To live in a world of constant motion is to live in a world of ghost-references; you see myths-in-the-making everywhere. My sense-memory draws connections between images and careless words, between the simple experiences and the profound, between cities quite distant and those only just past, between the waking life and the dreaming, and all of these strands insensibly enweave themselves into each other. The kindness of strangers becomes remarkable, if only upon realizing how often one encounters it, ironically enough. I notice loveliness more often in its stranger forms, now. To the point where I seek what is strange in order to find what is lovely.
Right now I'm still living in my luggage. I'm living in the crawlspaces between the epic days, the clammy surfaces beneath the flush of sweaty adrenaline.
The Inkwell Communiques went quite fabulously, if chaotically and quite by the skin of one's teeth (see previous posts). I still can't really begin to write what it is about, even after having performed in nearly every incarnation of the Communiques since their conception. It involves fantastical characters that live in letters, while their author bears witness to the personal tragedies of loved ones, in the context of decades of cultural and political calamity. There is the enduring contest of whimsical hope against the dehumanizing, oppressive machinations of stultifiying wickedness. There were acres and acres of silk, and strange hats for the Circus characters, and an orchestra of highly trained, experienced and talented voices, the living work of world-class theatre artists pouring lifetimes of accomplishment into a teeming press of breakneck days.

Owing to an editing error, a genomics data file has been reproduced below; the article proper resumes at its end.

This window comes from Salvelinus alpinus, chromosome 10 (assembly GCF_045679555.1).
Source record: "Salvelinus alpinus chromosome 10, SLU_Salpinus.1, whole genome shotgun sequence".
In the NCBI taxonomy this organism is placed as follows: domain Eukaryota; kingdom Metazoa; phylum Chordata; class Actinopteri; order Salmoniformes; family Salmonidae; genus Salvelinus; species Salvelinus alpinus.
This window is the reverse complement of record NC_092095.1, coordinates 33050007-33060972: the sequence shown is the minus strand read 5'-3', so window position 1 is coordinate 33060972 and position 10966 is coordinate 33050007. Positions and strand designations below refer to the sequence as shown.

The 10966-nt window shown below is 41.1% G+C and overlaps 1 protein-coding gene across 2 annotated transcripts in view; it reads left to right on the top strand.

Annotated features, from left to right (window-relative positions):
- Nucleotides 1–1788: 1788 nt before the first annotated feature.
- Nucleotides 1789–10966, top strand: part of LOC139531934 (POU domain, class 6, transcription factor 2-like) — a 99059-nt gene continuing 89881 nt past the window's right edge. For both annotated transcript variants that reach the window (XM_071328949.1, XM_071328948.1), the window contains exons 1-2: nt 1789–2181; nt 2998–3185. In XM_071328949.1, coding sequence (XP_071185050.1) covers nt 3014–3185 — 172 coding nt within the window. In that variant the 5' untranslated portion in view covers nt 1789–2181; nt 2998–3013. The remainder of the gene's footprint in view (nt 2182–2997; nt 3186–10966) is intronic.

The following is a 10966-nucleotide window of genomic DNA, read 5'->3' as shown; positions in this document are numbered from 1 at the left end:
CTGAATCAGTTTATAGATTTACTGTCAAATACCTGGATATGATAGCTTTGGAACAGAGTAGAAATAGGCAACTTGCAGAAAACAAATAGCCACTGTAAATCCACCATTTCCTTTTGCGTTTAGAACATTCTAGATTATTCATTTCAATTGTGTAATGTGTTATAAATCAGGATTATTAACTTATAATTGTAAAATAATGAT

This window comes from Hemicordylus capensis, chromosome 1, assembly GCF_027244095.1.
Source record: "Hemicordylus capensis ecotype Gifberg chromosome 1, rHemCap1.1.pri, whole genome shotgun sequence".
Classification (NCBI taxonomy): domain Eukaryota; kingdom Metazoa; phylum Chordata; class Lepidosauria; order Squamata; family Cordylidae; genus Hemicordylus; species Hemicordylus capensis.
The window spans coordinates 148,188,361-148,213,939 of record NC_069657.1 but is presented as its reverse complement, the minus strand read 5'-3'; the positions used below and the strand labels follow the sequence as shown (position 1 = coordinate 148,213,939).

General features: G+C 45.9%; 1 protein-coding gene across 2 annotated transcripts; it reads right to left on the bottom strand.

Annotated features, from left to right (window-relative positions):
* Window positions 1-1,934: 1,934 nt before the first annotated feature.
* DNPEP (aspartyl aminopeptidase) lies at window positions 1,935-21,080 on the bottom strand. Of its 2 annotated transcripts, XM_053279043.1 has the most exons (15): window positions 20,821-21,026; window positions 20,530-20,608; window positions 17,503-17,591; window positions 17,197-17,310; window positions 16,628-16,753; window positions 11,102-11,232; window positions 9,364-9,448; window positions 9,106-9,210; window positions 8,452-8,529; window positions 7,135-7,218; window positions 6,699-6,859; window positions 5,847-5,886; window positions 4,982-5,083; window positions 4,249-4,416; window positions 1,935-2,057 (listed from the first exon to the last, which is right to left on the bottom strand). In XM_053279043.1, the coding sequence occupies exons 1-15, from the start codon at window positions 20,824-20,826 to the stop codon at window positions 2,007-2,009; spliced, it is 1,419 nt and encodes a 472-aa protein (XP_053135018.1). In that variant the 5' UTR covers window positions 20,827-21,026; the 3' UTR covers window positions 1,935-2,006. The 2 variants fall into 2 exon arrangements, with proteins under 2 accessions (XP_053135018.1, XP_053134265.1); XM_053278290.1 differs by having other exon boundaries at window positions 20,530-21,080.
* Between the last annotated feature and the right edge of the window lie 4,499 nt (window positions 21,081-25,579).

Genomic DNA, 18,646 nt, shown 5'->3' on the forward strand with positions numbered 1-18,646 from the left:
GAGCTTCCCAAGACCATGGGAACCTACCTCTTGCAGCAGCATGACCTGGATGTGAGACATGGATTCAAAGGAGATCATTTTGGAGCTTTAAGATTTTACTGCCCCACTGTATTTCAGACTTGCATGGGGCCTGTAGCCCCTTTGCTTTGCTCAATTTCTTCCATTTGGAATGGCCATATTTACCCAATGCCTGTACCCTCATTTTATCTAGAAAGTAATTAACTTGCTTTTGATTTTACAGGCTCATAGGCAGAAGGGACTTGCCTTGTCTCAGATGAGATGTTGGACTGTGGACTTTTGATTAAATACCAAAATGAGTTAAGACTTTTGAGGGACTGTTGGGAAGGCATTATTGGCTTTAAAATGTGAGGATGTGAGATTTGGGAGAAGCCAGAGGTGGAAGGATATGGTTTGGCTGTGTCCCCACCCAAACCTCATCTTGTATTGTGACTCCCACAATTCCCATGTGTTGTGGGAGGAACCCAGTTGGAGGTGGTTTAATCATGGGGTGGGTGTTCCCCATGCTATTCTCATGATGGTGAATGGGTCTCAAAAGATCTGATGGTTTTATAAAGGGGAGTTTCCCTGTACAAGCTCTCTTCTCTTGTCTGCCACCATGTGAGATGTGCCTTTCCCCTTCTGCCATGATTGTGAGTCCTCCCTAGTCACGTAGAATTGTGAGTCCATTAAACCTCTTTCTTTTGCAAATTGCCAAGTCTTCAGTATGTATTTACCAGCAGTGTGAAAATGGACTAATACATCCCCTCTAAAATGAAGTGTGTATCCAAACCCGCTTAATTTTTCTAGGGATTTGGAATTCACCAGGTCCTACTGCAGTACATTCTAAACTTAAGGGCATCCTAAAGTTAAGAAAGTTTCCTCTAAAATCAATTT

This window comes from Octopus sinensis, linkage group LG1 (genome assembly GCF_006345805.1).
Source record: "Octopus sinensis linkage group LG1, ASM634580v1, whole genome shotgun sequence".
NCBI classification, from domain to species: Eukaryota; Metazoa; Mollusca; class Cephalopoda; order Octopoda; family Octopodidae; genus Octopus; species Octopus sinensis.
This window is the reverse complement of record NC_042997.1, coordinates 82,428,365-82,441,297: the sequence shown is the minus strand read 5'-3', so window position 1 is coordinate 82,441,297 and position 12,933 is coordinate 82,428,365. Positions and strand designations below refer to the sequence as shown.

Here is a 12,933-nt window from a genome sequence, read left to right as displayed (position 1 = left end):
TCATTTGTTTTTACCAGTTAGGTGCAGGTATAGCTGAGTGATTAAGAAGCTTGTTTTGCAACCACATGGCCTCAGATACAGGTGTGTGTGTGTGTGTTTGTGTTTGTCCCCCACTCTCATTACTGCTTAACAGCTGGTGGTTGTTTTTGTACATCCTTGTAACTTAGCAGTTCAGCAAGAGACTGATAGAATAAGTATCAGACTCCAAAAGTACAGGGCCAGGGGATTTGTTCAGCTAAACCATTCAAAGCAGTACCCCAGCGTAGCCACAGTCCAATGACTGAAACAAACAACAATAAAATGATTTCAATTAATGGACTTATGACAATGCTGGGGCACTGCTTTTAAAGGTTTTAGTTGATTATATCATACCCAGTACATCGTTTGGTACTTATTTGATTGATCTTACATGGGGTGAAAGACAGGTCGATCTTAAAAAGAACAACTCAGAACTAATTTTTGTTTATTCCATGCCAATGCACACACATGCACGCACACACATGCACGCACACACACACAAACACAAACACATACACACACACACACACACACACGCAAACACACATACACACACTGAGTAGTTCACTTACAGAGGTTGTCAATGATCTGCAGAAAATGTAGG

It is truly and really a privilege to do theatre, both onstage and back-. Everyone should have the opportunity, at some point in our florid, fustive, tumultuous lives, to experience what it is to command and share a stage in a packed theatre space (packed spiritually as well as physically). Especially in the service of a Mentor whose work inspires and motivates you and your work.
But more importantly, to live in one's imagination is the most extraordinary gift theatre can give. The experience of theatre, whether in the audience, on the stage, or behind and above it, is to experience a world filled with worlds; the omnipresent implication of watching imagination made manifest is that we are all always adrift in a sea of imaginations, almost irregardless of our realities. I don't really know how to explain this. I can only dimly draw the picture of what it does to me, and ackowledge how much I owe my Mentor Randall.
While in Berkeley, I had the wonderful privilege to see Berkeley Repertory Theatre's production of Eurydice, richly enacted and wonderfully realized on a stage where water seemed to flow uphill, where an upstage elevator released floods, where the bathhouse tiles lining the walls were also letters from the dead. As the title implies, the play was a telling of the Orpheus myth from Eurydice's focus, and while some of the writing and acting choices I might conceivably quibble with, it is merely the affectionate quibbling of fondness. Eurydice was not a perfect piece of theatre, but it was certainly a moving and lovely piece.
Now back in Portland, I'm writing from a coffeeshop around the corner from my apartment, listening to Dion's rendition of Springsteen's Book of Dreams, and dreaming of those lush images from those several Bay Area stages. Eurydice's father dancing alone in the watery Underworld. In Inkwell, the Silk Sea cathedral-ing over Wolf and the Turtles. Pools of light in dark, empty worlds. Bridges peering over the mist in the Bay. I am quite enthralled in all of this.
as ever, more soon. best,